Gulfport Emphasizing Strategic Decisions on COVID-19

After the World Health Organization declared the coronavirus a pandemic on Wednesday, March 11, what followed was a buying frenzy that put a strain on supplies at area supermarkets for food, paper goods and hand sanitizers. Hoarding by some consumers triggered stores like Publix in St. Petersburg to enforce buying limits. One such shelf sign read, in part, “Because of increased demand, customers are limited to two of each item. Thank you for understanding.”

Fluid.”

Beginning Friday, March 13, this is the way Gulfport City Manager Jim O’Reilly described being nimble regarding the local strategic decision-making process that is now in place during the unique worldwide public health crisis known as 2019 Novel Coronavirus or COVID-19.

In response to COVID-19 issues in other countries including China, the World Health Organization declared the virus a pandemic on Wednesday, March 11.

Since then, the emphasis in Gulfport has been focused on ensuring public safety, said O’Reilly. The city’s protocol during emergencies is to follow the lead of the county and they in turn look to the governor for leadership. Frequent conference calls facilitate collaboration.

But, a pandemic of this magnitude has no template to follow like annual hurricanes, he said.

In the first wave of municipal-level actions that began on March 13, all events sponsored by the city or events supported with city services like police and fire were canceled in cooperation with many community partners like the Gulfport Merchants Chamber (GMC), he said.

The evening before, on March 12, GMC President Barbara Banno said in a written statement, “While we love our visitors, we don’t want to put you at risk, either. We’ve made the difficult decision to cancel events. Is this an abundance of caution? Of course. We value the health and well-being of our neighbors, friends, and visitors and feel that taking these social distancing measures will aid in preventing the potential spread of the virus within our community.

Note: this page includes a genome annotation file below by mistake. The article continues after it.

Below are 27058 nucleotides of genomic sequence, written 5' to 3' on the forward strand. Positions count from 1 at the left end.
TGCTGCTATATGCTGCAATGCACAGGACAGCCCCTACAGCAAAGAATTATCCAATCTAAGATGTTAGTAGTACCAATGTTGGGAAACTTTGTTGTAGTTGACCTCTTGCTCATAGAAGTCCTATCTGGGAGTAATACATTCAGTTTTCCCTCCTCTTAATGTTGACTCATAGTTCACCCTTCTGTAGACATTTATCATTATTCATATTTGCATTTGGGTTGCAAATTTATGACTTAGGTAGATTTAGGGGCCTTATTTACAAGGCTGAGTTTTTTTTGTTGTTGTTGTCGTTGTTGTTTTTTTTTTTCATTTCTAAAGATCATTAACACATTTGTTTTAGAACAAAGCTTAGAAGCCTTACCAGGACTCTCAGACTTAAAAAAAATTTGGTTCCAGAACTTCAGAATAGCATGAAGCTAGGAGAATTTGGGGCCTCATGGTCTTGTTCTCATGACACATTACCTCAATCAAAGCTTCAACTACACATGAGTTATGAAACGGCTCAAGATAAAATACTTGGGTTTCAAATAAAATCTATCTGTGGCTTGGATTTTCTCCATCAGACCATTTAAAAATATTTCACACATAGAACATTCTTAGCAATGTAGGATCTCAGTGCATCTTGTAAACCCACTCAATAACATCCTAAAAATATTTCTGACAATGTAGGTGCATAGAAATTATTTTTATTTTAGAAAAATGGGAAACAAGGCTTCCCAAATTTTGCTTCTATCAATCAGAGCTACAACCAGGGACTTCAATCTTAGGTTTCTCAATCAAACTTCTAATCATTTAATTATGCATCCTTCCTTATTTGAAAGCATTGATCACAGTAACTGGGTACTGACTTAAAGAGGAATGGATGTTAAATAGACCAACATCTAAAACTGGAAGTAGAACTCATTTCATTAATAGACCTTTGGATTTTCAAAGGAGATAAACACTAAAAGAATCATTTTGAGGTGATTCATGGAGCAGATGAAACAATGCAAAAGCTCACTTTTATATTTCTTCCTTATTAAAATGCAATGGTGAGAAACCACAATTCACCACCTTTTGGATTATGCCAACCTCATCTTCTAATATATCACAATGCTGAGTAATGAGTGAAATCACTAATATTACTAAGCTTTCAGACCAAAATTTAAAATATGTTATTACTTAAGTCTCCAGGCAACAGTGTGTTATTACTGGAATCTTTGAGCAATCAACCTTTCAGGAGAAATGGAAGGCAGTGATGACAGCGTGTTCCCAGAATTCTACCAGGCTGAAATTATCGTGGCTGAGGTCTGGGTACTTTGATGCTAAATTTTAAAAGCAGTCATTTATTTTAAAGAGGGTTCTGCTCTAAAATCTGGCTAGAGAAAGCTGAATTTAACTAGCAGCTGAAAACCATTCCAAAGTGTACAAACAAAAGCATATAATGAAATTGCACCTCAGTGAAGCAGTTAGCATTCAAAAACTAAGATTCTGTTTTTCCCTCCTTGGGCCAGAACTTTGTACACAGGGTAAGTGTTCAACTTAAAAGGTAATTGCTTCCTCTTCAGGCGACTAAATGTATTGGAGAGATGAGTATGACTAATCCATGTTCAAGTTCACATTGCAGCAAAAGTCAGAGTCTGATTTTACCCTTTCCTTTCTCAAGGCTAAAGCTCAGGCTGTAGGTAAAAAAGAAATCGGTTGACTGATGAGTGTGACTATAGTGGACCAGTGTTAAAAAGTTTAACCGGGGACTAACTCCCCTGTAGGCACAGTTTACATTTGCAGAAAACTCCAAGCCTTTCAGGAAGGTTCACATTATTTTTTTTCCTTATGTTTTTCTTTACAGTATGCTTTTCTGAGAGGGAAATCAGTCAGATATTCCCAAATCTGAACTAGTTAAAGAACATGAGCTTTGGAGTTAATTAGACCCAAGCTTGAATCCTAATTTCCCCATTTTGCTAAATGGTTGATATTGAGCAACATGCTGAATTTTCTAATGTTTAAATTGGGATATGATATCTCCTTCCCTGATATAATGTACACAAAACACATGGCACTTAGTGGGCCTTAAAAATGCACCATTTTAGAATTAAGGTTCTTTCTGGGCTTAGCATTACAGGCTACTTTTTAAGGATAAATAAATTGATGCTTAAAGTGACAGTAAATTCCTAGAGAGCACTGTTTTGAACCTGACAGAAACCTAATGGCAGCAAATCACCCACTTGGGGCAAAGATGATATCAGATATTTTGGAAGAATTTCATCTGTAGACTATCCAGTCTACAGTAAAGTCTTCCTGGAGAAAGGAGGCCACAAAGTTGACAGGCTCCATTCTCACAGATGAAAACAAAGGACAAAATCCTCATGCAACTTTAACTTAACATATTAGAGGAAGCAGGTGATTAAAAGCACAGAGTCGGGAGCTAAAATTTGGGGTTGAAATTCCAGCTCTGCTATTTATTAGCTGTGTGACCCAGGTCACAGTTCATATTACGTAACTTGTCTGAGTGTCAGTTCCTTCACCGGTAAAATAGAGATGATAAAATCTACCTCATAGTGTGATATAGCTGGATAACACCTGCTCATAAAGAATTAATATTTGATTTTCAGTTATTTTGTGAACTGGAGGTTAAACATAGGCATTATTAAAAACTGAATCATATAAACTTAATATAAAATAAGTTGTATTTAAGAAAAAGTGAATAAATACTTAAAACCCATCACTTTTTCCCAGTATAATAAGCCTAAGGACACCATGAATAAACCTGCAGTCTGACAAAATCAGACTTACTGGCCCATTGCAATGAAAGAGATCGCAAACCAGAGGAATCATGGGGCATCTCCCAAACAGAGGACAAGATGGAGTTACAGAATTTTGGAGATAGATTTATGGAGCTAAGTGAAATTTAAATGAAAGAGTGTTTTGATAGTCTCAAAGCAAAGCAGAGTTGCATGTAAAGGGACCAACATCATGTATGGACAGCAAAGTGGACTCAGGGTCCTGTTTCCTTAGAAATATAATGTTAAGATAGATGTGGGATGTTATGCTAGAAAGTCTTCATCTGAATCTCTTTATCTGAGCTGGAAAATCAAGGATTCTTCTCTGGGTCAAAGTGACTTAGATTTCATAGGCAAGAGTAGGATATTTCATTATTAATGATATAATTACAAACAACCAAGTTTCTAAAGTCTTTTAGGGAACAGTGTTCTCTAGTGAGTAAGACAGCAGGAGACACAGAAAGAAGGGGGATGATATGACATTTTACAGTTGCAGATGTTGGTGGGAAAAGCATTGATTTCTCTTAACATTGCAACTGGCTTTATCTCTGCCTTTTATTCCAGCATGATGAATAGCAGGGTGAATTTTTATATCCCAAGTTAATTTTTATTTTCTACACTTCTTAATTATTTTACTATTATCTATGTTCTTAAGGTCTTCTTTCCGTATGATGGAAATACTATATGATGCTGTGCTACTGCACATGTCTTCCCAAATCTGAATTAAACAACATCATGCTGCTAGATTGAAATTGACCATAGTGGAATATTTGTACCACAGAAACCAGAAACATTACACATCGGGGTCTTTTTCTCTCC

“We believe this is the right thing to do.”

Examples of canceled events include the Gulfport Third Saturday Art & Gallery Walk on March 21 along with First Friday Art & Gallery Walk on April 3 in addition to Tuesday Fresh Markets on March 17, March 24, March 31 and April 7.

Concurrently, the Pinellas County Schools (PCS) canceled school from the beginning of Spring Break Week on Monday, March 16 through April 15.

Further, their measures included distributing lunch and breakfast meals to students. From Monday, March 23 through Friday, March 27, PCS has made provisions to distribute “grab and go” meals for free to anyone 18 years of age or younger at schools located at key points throughout the county. One close to Gulfport is John Hopkins Middle School, 701 16th St. S., St. Petersburg with serving times from 10:30 a.m. to 11:30 a.m. For more details about all locations, visit pcsb.org/cms/lib/FL01903687/Centricity/Domain/11436/school-meals-during-closure-2020-2.pdf.

In spite of these measures to encourage people to stay home to curb the spread of the virus, many were still gathering in Gulfport to play volleyball on the beach or to eat, drink and listen to live music in restaurants and bars.

St. Paddy’s Day Revelry

Normally, a street party on a closed section of Shore Boulevard in Gulfport between the Casino and Williams Pier accompanies the Irish-themed holiday atmosphere at O’Maddy’s Bar & Grille, Salty’s Gulfport Bar and Caddy’s. This annual street tradition was also one of the early cancelations because it was on public property. In response, businesses made plans to move the partygoers inside their establishments and onto their respective sidewalk areas.